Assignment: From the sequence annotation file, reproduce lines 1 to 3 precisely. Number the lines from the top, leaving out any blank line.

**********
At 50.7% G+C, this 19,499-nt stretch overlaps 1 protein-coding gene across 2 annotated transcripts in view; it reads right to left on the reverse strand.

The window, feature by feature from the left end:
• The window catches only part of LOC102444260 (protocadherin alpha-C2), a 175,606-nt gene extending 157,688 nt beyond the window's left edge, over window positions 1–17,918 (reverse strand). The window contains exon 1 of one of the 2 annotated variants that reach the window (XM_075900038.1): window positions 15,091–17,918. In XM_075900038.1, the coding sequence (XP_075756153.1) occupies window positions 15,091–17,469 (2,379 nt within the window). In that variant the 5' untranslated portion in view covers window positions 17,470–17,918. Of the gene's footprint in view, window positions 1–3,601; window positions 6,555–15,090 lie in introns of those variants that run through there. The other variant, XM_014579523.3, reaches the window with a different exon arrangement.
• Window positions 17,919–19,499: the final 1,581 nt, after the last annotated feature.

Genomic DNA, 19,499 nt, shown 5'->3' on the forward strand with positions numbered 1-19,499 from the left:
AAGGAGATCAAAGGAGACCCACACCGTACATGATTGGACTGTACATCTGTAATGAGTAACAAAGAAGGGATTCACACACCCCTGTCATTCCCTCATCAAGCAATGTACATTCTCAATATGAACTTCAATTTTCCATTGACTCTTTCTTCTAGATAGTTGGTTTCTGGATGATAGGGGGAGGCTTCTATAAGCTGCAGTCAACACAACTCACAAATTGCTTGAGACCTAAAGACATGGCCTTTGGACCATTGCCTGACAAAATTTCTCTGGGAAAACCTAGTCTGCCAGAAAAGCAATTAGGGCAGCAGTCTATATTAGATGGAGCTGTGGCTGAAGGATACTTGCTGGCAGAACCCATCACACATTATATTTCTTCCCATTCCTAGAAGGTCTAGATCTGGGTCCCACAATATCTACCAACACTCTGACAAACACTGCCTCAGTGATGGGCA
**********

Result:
At 50.7% G+C, this 19,499-nt stretch overlaps 1 protein-coding gene across 2 annotated transcripts in view; it reads right to left on the reverse strand.

The window, feature by feature from the left end:
• The window catches only part of LOC102444260 (protocadherin alpha-C2), a 175,606-nt gene extending 157,688 nt beyond the window's left edge, over window positions 1–17,918 (reverse strand). The window contains exon 1 of one of the 2 annotated variants that reach the window (XM_075900038.1): window positions 15,091–17,918. In XM_075900038.1, the coding sequence (XP_075756153.1) occupies window positions 15,091–17,469 (2,379 nt within the window). In that variant the 5' untranslated portion in view covers window positions 17,470–17,918. Of the gene's footprint in view, window positions 1–3,601; window positions 6,555–15,090 lie in introns of those variants that run through there. The other variant, XM_014579523.3, reaches the window with a different exon arrangement.